Social Media Best Practices


Social media is an essential component of communication in the modern world. Apps and websites such as Facebook, Instagram, Twitter, YouTube, Snapchat, and LinkedIn have become the preferred tools for individuals to share knowledge, express creativity and connect online with others who share similar interests. Berry College participates in social media in a variety of ways and on a variety of platforms. When posting to or communicating within Berry channels, you are expected to act responsibly, understanding that in many cases you are perceived as a representative of the college.

Though social media has been a standard for online communication for several years, many employees and groups at Berry may be new to using these platforms for connecting with particular audiences. We’ve assembled this list of “best practices” to help you use social media effectively, protect your personal and professional reputation and portray Berry consistently and professionally.

When posting, please remember that you could be held liable for anything you post on your own site and on the sites of others. Individual bloggers have been held liable for commentary deemed to be proprietary, copyrighted, defamatory, libelous or obscene (as defined by the courts.) Be sure that what you post today will not come back to haunt you.

You are welcomed and encouraged to link from your campus social media site to the Berry College website.

Notes about the Berry Identity and Style:
  • Do not use the Berry College logo, athletic logo, seal or any other Berry College marks or images on your personal online sites. If you have been authorized to create an official Berry College social media profile or a video for posting in locations such as YouTube, please consult the Berry College Public Relations website at for visual identity guidelines and approved logos. Please contact the Department of Public Relations and Marketing for related images.
  • Do not use Berry College’s name to promote or endorse any product, cause or political party or candidate.
Thinking about starting up a departmental social media account/profile?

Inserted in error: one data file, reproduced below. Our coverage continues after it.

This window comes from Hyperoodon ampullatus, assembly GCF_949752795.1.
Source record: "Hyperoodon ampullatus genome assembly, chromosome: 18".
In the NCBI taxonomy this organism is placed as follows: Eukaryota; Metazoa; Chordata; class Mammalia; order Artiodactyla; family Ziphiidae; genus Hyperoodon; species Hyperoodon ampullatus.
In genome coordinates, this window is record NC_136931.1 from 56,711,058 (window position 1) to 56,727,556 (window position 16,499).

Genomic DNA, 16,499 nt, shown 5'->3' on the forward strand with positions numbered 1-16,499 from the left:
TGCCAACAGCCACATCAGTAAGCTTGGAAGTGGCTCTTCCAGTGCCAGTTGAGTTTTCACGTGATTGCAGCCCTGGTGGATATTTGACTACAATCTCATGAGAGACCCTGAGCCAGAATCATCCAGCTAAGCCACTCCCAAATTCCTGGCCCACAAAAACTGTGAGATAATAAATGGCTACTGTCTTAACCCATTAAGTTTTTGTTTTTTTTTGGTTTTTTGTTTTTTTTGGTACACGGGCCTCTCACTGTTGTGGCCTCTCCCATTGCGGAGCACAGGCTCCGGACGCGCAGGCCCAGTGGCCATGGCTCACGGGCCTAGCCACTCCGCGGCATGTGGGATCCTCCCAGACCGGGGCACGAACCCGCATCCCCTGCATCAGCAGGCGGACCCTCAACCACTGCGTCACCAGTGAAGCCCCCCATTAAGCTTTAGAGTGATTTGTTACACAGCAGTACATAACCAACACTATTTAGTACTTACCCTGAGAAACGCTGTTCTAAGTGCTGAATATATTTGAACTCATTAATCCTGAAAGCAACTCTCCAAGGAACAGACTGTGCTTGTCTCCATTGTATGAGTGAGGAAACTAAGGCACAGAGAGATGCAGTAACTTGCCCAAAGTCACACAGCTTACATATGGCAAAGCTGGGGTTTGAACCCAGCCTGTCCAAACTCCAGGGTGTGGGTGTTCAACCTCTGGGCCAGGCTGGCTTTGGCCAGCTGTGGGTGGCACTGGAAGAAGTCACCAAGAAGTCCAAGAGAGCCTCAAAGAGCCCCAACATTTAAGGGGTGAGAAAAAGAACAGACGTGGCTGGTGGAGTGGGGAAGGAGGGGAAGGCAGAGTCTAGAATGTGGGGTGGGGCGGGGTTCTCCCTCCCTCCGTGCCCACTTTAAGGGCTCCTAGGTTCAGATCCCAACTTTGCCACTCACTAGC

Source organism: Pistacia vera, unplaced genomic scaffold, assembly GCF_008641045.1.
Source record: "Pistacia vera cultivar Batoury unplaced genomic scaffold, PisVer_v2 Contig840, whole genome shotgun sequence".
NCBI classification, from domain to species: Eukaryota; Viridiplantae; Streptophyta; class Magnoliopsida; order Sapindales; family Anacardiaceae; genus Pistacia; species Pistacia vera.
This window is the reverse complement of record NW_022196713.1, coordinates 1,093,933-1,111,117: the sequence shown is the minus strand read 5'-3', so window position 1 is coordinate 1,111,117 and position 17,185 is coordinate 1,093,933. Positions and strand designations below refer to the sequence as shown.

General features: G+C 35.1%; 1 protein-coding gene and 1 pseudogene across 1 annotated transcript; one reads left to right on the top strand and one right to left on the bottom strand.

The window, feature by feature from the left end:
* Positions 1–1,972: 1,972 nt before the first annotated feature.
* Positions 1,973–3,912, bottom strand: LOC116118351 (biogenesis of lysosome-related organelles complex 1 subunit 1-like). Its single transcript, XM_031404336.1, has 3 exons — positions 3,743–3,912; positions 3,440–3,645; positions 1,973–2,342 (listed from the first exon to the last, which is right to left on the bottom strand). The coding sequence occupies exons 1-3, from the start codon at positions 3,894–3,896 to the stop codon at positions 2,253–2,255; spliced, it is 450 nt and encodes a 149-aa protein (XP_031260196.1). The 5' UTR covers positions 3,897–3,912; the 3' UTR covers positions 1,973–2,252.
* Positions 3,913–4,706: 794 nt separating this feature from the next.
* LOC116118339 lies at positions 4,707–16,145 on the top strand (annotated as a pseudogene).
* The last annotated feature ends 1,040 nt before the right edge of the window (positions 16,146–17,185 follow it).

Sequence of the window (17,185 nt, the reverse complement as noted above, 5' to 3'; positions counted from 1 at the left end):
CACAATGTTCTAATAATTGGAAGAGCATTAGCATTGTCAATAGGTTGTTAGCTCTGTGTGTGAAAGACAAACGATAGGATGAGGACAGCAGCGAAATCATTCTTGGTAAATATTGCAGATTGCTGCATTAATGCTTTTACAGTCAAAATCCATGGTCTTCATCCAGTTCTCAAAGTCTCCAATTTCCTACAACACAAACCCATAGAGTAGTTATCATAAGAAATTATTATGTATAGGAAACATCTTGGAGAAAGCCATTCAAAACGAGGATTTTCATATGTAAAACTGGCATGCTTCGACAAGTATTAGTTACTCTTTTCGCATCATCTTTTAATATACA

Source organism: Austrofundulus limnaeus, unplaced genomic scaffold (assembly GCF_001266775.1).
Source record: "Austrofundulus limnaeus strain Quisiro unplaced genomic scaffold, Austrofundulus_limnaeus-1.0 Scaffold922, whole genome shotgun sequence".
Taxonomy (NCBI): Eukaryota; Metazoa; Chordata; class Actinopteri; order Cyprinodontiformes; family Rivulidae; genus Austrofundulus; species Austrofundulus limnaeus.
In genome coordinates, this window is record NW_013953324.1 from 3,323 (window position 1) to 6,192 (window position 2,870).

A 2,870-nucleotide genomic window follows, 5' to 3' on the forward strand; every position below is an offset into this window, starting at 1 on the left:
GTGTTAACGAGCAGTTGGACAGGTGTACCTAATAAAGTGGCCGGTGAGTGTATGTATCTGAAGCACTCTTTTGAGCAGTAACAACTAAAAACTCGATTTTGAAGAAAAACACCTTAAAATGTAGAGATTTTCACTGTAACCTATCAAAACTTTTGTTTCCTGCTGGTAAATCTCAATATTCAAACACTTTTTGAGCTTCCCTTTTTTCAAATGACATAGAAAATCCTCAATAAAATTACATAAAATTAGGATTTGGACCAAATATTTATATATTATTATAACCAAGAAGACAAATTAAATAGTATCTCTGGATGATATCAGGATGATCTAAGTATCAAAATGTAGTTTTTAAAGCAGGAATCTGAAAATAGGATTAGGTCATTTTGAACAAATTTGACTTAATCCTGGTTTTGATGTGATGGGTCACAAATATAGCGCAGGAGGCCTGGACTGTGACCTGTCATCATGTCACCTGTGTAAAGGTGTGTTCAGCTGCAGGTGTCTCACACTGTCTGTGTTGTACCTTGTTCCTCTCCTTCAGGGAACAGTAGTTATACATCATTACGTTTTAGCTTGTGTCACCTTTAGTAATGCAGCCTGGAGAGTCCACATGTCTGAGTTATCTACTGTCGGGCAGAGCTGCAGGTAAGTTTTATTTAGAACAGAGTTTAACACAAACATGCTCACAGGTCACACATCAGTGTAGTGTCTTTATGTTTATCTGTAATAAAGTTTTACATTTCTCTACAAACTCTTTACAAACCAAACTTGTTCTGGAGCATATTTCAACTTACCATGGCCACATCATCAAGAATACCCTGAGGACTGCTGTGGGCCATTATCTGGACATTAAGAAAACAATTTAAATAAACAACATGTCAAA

• First, you should determine your purpose for using social media.
  • Make sure that your group or department doesn’t already have an existing (perhaps inactive) page.
  • Consider if you really need a social media page or if your content may be better shared through an existing page that another group or your department already manages.
  • If you have authorization from your area’s administrator to set up an official Berry College social media account or page, you must make the commitment to manage it properly (see the following sections for additional information on profile management.)
  • Refer to our social media directory to see existing Berry College pages and determine whether or not your department already has representation on social media.
General social media recommendations:
  • Create a mission and strategy for your social media platforms. How often will you post? What are your goals for content? What sorts of content do you want to avoid? What is the purpose of your platform? Create a defined strategy and alter it as needed in order to achieve your social media goals.
  • Make sure that your profile / social media account has at least a primary and a secondary administrator. No Berry-related social media outlet should have just one person accessing it. This will ensure that profiles remain active and that there is a backup in case someone is unable to post, moderate or manage a page. As well, always designate at least one faculty or staff member in your group as an administrator over your profile.
  • Create a set of guidelines for what you will and will not allow to be posted on your social media platform. Make sure that your guidelines comply with your chosen outlet’s terms of use. Post your guidelines visibly on your page or provide a link for your followers to read. Familiarize yourself with the terms of use for each social media platform that you use. For an example on guidelines, check out Berry College Facebook page’s guidelines.
  • Monitor your social media accounts daily. Make sure that someone has eyes on your profiles periodically throughout the day during the week and intermittently during the weekend to ensure that you are able to field questions, take care of violations to your guidelines and engage with your followers. 
  • Consider using a social media management app like “HootSuite” or “SproutSocial”. These can help you manage and monitor your content in one convenient place.